Peacocks: 249 Cardiff HQ staff lose jobs, say administrators KPMG

Peacocks staff leave their head office

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A total of 249 staff - almost half the head office workforce - at clothing retailer Peacocks are losing their jobs.

They were told the news at a meeting at the Cardiff headquarters on Thursday.

The company entered administration on Wednesday after failing to restructure £240m debts.

Peacocks stores employing more than 9,000 across the UK will remain open as administrators KPMG seek a buyer for the business as a going concern.

KPMG confirmed it would keep on the remaining 266 employees at the Cardiff head office and continue to run Peacocks' 563 stores and 48 concessions as it sought a buyer

Chris Laverty, joint administrator and restructuring partner at KPMG, said: "It is with regret we have made 249 redundancies at Peacocks' head office in Cardiff, which follow a commercial review of the staffing levels of the business.

"No stores have been closed and will continue to operate as normal whilst we actively search for a buyer for the business."

'Skeleton' staff

Catrin Jones, head of merchandising at Peacocks, told BBC Wales: "The administrators called us all into a room ... and we were told that we were the ones that are losing the jobs today.

Peacocks head of merchandising Catrin Jones was one of those told she was losing her job

"The rest are staying on - they are skeleton staff basically staying just to ensure the company ticks over as a going concern."

Welsh business minister Edwina Hart AM called it a devastating blow.

"It is extremely regretful that agreement could not be reached to safeguard more head office jobs in Cardiff," she said.

"We are in contact with the administrators KPMG and remain hopeful that as many stores and jobs as possible across the UK can still be saved."

Meanwhile at Westminster, MPs challenged ministers to stop the state-owned Royal Bank of Scotland (RBS) from withdrawing support for Peacocks.

Liberal Democrat MP Bob Russell said the UK Government had the power to step in, given that RBS is 83% owned by the taxpayer.

Start Quote

The rest are staying on - they are skeleton staff basically staying just to ensure the company ticks over as a going concern”

End Quote Catrin Jones Head of merchandising, Peacocks

In a question to Commons Leader Sir George Young, Mr Russell said: "Is it not the role of government, when it owns the bank, to intervene and can we have a debate?"

Sir George said: "I would be cautious about the government intervening and trying to micro-manage lending decisions which I think are best taken by the banks."

RBS has said it had been supportive of the company but "new investors willing to inject sufficient capital could not be found".

On Wednesday, Peacocks chief executive Richard Kirk issued a statement thanking staff after the company confirmed it was entering administration.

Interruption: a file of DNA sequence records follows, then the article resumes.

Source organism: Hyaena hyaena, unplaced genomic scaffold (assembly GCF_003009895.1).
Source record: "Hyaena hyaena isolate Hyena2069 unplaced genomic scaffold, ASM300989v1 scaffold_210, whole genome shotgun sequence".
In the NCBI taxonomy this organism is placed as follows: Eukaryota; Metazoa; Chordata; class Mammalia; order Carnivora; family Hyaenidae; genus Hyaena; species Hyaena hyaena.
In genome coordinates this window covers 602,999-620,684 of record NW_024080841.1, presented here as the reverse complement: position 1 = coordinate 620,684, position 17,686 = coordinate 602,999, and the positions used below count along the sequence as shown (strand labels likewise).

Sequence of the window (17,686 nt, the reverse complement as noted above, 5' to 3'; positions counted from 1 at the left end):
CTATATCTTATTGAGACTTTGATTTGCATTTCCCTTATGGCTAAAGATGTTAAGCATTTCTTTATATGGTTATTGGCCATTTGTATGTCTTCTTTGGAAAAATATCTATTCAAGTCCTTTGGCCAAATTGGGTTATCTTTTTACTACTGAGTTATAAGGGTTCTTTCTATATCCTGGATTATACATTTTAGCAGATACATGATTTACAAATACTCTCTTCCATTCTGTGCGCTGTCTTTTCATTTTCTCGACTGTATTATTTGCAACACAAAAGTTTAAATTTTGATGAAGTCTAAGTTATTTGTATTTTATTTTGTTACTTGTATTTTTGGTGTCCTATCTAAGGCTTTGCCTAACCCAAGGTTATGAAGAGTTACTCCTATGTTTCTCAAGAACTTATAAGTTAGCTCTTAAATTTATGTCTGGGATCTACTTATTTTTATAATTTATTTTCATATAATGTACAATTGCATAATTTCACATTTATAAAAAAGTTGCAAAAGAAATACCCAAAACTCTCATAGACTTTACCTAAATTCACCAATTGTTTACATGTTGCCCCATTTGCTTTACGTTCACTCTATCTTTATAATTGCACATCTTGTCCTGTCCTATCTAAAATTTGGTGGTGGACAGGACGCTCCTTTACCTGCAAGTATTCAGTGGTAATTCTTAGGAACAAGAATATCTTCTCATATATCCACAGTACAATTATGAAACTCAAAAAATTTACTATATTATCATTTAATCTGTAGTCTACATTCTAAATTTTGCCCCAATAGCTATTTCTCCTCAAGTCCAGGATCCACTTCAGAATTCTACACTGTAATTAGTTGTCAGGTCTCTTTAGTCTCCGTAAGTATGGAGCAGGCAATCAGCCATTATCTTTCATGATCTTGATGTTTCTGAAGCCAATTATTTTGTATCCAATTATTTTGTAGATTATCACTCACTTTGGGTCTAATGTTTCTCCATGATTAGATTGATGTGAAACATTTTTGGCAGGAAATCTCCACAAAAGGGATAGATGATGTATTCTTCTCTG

"Peacocks is a brand with great heritage, and it is with deep sadness that we have been left with no other option but to today place the business into administration," he said.

"We have worked tirelessly over the past year to agree a new financial structure to take the business forward in the current, tough retail environment, including seeking new investment for the business.

"This is a hugely sad development for all of our stakeholders, especially our employees who have shown total commitment to the business over an uncertain and difficult period."

Workers' buy-out
The Peacocks head office in Cardiff Head office staff in Cardiff posted "Save Peacocks" messages in their windows

Dr Jonathan Deacon from Newport Business School suggested to BBC Radio Wales that a co-operative model might be used to secure Peacocks' future.

He said: "My ideal would be save this company for Wales, save all those fantastic, innovative, entrepreneurial, creative people in that company.

"It's got a great management. Why don't we look at an option to think about a workers' buy-out and create another John Lewis? Have a co-operative taking place."

Wales Office minister David Jones said the UK government was very keen on the John Lewis model.

But he added: "When a company is in administration it's rather hard to make the sort of calm decisions that are required.

"Certainly we will continue to talk to all parties about this but the fact remains that this company is now in administration.

"It is the administrators at the moment who are in charge of Peacocks and it is the administrators everybody will have to deal with."

Meanwhile, KPMG confirmed that the company's vouchers are no longer being accepted at stores.

"Peacocks is also not in a financial position to refund or exchange goods sold prior to the administration appointment," the spokesperson added.

"Vouchers holders count as unsecured creditors."

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